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Am J Physiol Lung Cell Mol Physiol. 2006 Nov;291(5):L912-22. Epub 2006 Jul 7.

Therapeutic hypercapnia prevents chronic hypoxia-induced pulmonary hypertension in the newborn rat.

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Clinical Integrative Biology, Sunnybrook Research Institute, The Hospital for Sick Children Research Institute, Toronto, Ontario, Canada.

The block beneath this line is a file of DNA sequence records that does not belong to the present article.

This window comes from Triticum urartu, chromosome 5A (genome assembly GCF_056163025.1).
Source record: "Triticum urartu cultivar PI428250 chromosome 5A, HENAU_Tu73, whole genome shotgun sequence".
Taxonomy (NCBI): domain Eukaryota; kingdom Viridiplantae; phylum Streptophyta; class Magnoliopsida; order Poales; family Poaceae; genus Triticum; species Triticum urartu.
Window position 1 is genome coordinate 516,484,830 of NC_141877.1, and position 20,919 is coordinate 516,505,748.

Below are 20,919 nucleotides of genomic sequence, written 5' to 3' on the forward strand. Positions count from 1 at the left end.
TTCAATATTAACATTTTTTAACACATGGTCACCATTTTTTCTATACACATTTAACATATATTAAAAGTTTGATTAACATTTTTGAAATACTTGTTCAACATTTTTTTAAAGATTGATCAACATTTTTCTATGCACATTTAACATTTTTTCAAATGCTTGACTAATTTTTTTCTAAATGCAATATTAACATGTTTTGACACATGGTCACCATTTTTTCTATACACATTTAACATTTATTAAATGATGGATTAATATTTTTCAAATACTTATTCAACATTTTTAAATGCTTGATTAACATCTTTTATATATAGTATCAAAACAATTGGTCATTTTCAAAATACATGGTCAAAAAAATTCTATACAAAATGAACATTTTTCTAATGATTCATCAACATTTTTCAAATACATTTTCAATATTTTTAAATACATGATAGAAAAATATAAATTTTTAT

Induction of hypercapnia by breathing high concentrations of carbon dioxide (CO(2)) may have beneficial effects on the pulmonary circulation. We tested the hypothesis that exposure to CO(2) would protect against chronic pulmonary hypertension in newborn rats. Atmospheric CO(2) was maintained at <0.5% (normocapnia), 5.5%, or 10% during exposure from birth for 14 days to normoxia (21% O(2)) or moderate hypoxia (13% O(2)). Pulmonary vascular and hemodynamic abnormalities in animals exposed to chronic hypoxia included increased pulmonary arterial resistance, right ventricular hypertrophy and dysfunction, medial thickening of pulmonary resistance arteries, and distal arterial muscularization. Exposure to 10% CO(2) (but not to 5.5% CO(2)) significantly attenuated pulmonary vascular remodeling and increased pulmonary arterial resistance in hypoxia-exposed animals (P < 0.05), whereas both concentrations of CO(2) normalized right ventricular performance. Exposure to 10% CO(2) attenuated increased oxidant stress induced by hypoxia, as quantified by 8-isoprostane content in the lung, and prevented upregulation of endothelin-1, a critical mediator of pulmonary vascular remodeling. We conclude that hypercapnic acidosis has beneficial effects on pulmonary hypertension and vascular remodeling induced by chronic hypoxia, which we speculate derives from antioxidant properties of CO(2) on the lung and consequent modulating effects on the endothelin pathway.

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